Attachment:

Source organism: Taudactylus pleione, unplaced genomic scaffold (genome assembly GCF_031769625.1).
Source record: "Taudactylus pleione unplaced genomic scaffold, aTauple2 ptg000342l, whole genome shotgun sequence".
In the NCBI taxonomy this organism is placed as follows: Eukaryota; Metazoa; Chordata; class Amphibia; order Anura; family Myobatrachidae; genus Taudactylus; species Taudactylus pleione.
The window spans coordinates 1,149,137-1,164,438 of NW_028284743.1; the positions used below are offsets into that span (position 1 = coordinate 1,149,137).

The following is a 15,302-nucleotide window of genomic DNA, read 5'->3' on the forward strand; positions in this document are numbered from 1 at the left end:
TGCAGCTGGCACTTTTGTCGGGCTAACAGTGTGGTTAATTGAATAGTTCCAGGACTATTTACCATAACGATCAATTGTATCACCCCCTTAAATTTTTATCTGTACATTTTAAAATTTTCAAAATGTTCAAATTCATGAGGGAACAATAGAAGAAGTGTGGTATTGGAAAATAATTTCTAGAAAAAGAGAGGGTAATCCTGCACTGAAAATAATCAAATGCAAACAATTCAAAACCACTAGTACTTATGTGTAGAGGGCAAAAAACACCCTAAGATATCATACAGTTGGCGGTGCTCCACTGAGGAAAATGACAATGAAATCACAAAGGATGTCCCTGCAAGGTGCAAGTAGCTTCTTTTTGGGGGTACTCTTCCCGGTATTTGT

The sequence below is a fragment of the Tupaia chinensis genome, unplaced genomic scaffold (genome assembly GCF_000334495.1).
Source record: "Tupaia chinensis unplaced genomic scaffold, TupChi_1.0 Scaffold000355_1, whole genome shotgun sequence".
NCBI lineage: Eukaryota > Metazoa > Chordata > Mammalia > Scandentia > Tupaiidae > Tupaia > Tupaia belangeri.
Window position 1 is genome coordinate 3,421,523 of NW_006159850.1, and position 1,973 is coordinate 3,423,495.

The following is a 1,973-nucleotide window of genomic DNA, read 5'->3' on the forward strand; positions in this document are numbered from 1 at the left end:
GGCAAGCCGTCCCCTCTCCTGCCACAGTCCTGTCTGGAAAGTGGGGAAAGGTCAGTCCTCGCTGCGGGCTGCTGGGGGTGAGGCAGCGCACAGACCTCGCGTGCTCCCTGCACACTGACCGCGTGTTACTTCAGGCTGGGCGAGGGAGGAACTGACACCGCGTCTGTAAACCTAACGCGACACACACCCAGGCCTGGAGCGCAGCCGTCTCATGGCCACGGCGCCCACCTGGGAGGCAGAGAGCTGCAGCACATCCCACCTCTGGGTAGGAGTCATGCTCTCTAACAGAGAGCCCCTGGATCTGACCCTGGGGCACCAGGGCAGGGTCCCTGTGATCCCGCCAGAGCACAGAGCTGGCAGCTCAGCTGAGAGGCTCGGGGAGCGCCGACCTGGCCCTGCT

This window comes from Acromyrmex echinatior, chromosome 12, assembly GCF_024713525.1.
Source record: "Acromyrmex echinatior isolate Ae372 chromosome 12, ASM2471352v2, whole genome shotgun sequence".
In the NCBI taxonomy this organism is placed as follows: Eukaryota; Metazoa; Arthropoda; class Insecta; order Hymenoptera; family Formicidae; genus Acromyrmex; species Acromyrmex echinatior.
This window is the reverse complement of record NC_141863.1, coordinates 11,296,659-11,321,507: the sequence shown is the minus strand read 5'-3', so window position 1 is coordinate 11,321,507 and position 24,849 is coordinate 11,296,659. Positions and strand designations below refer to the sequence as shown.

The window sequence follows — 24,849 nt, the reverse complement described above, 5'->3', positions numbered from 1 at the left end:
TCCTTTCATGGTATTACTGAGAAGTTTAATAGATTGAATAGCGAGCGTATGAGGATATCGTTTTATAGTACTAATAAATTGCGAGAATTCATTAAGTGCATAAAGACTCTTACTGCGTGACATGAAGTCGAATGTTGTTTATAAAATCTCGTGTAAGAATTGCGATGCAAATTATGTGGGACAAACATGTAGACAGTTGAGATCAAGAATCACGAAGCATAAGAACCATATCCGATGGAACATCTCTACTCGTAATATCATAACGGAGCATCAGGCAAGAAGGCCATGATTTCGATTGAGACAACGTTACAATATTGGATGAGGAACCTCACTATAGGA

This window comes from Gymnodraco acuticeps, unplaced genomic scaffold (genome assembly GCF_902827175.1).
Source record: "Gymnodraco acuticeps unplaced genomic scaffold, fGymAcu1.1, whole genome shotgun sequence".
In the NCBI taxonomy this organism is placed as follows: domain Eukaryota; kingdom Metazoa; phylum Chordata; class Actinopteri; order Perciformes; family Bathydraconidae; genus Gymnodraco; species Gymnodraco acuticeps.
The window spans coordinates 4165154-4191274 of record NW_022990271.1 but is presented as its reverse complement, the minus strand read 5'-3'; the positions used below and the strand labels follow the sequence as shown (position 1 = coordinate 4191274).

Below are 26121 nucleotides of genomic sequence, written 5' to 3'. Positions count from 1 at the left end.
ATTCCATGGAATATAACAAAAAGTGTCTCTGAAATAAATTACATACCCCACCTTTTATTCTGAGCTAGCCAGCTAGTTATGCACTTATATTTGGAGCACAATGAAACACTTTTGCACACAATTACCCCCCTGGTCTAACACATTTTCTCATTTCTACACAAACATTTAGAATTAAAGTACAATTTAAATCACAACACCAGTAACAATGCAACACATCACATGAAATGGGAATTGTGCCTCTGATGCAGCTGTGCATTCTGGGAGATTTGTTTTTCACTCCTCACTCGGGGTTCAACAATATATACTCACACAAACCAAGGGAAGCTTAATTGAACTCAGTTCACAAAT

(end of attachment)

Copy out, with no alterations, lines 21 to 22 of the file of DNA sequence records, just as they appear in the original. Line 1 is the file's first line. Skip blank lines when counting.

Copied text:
In the NCBI taxonomy this organism is placed as follows: domain Eukaryota; kingdom Metazoa; phylum Chordata; class Actinopteri; order Perciformes; family Bathydraconidae; genus Gymnodraco; species Gymnodraco acuticeps.
The window spans coordinates 4165154-4191274 of record NW_022990271.1 but is presented as its reverse complement, the minus strand read 5'-3'; the positions used below and the strand labels follow the sequence as shown (position 1 = coordinate 4191274).